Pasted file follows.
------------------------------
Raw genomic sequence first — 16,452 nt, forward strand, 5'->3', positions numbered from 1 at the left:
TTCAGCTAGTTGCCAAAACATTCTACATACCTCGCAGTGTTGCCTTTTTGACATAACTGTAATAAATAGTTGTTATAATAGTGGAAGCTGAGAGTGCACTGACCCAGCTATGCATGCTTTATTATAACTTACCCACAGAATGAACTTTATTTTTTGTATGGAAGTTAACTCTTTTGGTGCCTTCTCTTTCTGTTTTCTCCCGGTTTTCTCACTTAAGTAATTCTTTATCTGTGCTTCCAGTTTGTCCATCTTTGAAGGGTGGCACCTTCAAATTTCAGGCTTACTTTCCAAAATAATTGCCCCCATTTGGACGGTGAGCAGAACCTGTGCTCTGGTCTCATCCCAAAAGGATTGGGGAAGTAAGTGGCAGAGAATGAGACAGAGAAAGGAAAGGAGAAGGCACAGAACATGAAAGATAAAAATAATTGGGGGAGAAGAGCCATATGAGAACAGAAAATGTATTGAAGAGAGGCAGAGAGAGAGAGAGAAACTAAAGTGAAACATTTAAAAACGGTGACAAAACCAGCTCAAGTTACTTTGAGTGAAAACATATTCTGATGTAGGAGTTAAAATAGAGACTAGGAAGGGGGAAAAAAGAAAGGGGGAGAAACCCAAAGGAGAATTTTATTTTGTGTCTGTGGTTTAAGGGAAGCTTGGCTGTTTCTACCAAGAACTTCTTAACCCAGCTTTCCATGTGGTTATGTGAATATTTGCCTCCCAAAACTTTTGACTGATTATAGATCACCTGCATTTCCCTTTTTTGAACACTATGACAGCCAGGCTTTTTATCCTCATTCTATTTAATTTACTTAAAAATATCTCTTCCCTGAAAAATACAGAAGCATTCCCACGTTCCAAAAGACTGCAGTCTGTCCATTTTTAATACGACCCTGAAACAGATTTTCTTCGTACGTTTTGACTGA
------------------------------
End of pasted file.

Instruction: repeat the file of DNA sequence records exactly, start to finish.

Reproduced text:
Raw genomic sequence first — 16,452 nt, forward strand, 5'->3', positions numbered from 1 at the left:
TTCAGCTAGTTGCCAAAACATTCTACATACCTCGCAGTGTTGCCTTTTTGACATAACTGTAATAAATAGTTGTTATAATAGTGGAAGCTGAGAGTGCACTGACCCAGCTATGCATGCTTTATTATAACTTACCCACAGAATGAACTTTATTTTTTGTATGGAAGTTAACTCTTTTGGTGCCTTCTCTTTCTGTTTTCTCCCGGTTTTCTCACTTAAGTAATTCTTTATCTGTGCTTCCAGTTTGTCCATCTTTGAAGGGTGGCACCTTCAAATTTCAGGCTTACTTTCCAAAATAATTGCCCCCATTTGGACGGTGAGCAGAACCTGTGCTCTGGTCTCATCCCAAAAGGATTGGGGAAGTAAGTGGCAGAGAATGAGACAGAGAAAGGAAAGGAGAAGGCACAGAACATGAAAGATAAAAATAATTGGGGGAGAAGAGCCATATGAGAACAGAAAATGTATTGAAGAGAGGCAGAGAGAGAGAGAGAAACTAAAGTGAAACATTTAAAAACGGTGACAAAACCAGCTCAAGTTACTTTGAGTGAAAACATATTCTGATGTAGGAGTTAAAATAGAGACTAGGAAGGGGGAAAAAAGAAAGGGGGAGAAACCCAAAGGAGAATTTTATTTTGTGTCTGTGGTTTAAGGGAAGCTTGGCTGTTTCTACCAAGAACTTCTTAACCCAGCTTTCCATGTGGTTATGTGAATATTTGCCTCCCAAAACTTTTGACTGATTATAGATCACCTGCATTTCCCTTTTTTGAACACTATGACAGCCAGGCTTTTTATCCTCATTCTATTTAATTTACTTAAAAATATCTCTTCCCTGAAAAATACAGAAGCATTCCCACGTTCCAAAAGACTGCAGTCTGTCCATTTTTAATACGACCCTGAAACAGATTTTCTTCGTACGTTTTGACTGA